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Season-opening epic a relic of the past

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Welcome to the 2015 golf year, which shouldn’t be confused with the 2015 season that has already started, nor compared with the big-bang beginnings of other sporting calendars. Mahalo to the good people of Maui for hosting the annual rainbow-infused, whale-outlined kickoff, but let’s face it: This is really more of a soft launch.

It wasn’t always this way.

Fifteen years ago this week, the year began with an epic battle against the backdrop of paradise. Millions of jealous snowbound fans huddled under blankets in prime time as two of the game’s superstars parried on their television screens. Tiger Woods eagled the final hole of regulation; Ernie Els matched him. Els birdied the first playoff hole; Woods matched him. Woods rolled in a 40-foot birdie on the second playoff hole, punctuated by his habitual massive fist pump; Els, finally, couldn’t match him.

The local Honolulu Star-Bulletin called it “The Duel of the Century,” a tongue-in-cheek paean to not just the first golf tourney of the new millennium, but the back-and-forth battle that erupted from within.

Its result was proof positive of Woods’ dominance – it was his fifth straight win dating to 1999 and his ninth in 12 starts – and epitomized the struggle for his fellow pros. It was becoming clearly apparent that even their best was no longer good enough.

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One day after the famed “Music City Miracle” and just hours following a Dan Marino-led fourth-quarter comeback, the tournament rocked the opening of sportscasts and back pages of newspapers around the country. It wasn’t just an event. It was a happening; it was an awakening; it was the biggest thing going on.

On the hierarchy of golf tournaments, the Mercedes Championship (now known as the Hyundai Tournament of Champions) ranked behind the four major championships and The Players and even the newly formed WGC events, but it was still an A-lister, its status secure as an enticing favorite for players ready to start anew and millions of fans looking to block their own winter doldrums for a little while.

All of which should leave us asking one question on the eve of this year’s edition of the opener: What happened?

The quick answer, of course, revolves around Woods. Moments after that momentous victory, he joked about already qualifying for the next go-round at Kapalua, promising, “I’ll be here next year.” And he was, for that one and each of the next four afterward. A decade ago, though, Woods flew home from a T-3 result and never returned.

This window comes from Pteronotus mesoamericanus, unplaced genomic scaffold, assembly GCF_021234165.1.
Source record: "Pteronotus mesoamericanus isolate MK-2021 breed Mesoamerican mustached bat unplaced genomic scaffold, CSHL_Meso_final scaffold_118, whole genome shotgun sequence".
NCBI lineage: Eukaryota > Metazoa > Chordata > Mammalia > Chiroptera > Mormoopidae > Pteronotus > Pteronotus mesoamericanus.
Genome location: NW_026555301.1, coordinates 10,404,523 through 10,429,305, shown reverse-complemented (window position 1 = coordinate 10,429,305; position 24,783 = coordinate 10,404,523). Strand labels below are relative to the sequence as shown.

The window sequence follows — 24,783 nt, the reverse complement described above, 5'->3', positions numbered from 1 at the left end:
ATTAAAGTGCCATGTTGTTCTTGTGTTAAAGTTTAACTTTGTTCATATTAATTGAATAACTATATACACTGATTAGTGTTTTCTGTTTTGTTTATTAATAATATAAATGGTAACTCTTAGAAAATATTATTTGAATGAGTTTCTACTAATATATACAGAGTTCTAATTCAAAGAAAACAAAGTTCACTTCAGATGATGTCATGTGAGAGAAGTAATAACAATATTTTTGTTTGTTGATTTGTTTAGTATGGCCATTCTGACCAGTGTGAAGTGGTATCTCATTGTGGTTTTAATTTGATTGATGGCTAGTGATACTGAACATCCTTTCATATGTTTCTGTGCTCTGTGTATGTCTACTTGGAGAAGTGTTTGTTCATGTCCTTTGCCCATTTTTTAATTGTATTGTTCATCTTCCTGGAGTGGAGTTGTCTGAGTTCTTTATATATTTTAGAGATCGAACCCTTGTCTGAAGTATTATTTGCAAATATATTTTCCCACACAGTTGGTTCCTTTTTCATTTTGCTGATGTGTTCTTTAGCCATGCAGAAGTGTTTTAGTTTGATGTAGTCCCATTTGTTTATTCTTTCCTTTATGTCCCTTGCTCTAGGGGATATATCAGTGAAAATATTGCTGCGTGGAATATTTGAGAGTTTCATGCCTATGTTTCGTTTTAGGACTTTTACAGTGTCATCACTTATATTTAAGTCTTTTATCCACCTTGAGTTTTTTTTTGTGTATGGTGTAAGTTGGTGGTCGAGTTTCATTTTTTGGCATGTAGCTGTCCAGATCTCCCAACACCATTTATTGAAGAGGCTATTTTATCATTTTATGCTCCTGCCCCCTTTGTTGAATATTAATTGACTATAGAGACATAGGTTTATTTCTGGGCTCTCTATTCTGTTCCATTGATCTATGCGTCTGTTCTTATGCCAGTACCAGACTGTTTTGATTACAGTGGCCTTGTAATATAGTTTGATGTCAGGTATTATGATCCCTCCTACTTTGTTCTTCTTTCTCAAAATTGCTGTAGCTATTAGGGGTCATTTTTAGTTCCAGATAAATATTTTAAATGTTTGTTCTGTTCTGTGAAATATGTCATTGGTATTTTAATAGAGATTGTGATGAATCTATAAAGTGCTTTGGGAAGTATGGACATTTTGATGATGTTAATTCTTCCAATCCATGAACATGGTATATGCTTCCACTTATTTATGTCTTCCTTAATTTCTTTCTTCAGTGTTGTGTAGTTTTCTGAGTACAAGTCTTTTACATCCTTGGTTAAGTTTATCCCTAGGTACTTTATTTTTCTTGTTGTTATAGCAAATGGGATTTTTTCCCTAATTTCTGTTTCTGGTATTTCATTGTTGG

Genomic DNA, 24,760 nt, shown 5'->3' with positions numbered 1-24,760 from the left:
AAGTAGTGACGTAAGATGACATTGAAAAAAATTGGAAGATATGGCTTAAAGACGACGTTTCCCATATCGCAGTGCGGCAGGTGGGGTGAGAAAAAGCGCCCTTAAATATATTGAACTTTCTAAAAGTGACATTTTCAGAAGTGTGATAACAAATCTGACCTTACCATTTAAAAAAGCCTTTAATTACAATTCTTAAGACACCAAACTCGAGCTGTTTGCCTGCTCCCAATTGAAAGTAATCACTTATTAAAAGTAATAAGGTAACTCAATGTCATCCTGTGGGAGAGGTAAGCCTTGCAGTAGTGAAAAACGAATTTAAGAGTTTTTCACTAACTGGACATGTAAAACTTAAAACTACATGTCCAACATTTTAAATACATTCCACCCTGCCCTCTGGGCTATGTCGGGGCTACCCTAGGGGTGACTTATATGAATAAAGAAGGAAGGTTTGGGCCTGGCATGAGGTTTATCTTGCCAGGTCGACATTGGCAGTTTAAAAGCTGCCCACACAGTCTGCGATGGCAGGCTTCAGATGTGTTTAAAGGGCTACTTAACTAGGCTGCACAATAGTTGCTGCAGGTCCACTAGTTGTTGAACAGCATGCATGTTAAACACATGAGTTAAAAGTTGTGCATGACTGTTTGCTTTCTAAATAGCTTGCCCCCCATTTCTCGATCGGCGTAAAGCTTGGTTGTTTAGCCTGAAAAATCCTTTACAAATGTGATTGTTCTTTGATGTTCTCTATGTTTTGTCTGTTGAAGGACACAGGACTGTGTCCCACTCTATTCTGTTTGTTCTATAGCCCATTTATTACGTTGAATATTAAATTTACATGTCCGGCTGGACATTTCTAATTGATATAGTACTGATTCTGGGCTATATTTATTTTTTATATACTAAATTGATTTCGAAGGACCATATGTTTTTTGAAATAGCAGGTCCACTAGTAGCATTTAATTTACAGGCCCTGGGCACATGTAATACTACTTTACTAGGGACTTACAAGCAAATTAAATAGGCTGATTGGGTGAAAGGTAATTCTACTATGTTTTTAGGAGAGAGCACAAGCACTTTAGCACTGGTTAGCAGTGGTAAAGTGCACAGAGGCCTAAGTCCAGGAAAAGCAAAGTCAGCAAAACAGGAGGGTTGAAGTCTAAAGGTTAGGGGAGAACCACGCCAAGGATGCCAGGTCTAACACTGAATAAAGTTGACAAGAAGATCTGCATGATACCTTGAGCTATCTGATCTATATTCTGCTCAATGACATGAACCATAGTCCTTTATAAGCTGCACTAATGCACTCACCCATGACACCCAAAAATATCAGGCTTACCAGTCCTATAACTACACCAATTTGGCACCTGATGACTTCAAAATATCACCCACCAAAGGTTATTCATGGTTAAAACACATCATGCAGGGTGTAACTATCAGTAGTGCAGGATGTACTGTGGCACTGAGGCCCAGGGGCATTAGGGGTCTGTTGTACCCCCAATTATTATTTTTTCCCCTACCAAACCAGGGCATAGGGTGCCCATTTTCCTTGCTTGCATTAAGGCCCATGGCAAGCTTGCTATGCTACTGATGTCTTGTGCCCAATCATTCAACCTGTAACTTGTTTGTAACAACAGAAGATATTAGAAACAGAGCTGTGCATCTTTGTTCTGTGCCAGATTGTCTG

It would be too easy, though, to place all of the credit for this tournament’s long-ago success and all of the blame for its current status on Woods. He didn’t even qualify for this week’s winners-only festivities; neither did old staples Els, Phil Mickelson, Jim Furyk and Steve Stricker.

Instead, the list of qualified players includes the likes of next-gen ballers Rory McIlroy, Adam Scott, Justin Rose and Martin Kaymer, each of whom is currently ranked in the top 12 on the world ranking – and each of whom opted to remain home this week.

It’s not just that the game’s best players are choosing to start their years elsewhere. It also serves as an exemplification of the state of today’s game. This week’s field owns a world ranking average of more than 15 spots higher than that of 15 years ago, just one simple statistical example of the parity which has enveloped the game.

Other factors have similarly contributed.

Three years ago, the PGA Tour curiously adopted a Monday finish – curious because the rationale was to avoid NFL playoff game conflicts, even though those conflicts didn’t previously exist; curious because the final round actually did conflict with the BCS Championship game; and curious because Sunday is the traditional day for tournament finales.

It also used to represent a true beginning. Not only is that no longer the case with the recent implementation of a wraparound schedule, but the old notion of a silly season has evolved – or devolved, depending on your viewpoint - into a 12-month period filled with world-class events. The last time most of the game’s best players gathered together was less than a month ago at the Hero World Challenge, mammoth paychecks and world ranking points included.

The world has changed in 15 years, and the golf world has changed along with it. That statement shouldn’t conjure any negative connotations, but those developments have left some shrapnel along the side of the winding road.

This annual opener used to be an event of grandiose proportions, gratifying a mid-winter prime-time audience with promises of the game’s best players competing in one of its most special tournaments. It remains a prime-time respite from the cold and snow, but over the last 15 years, that status has clearly been diminished.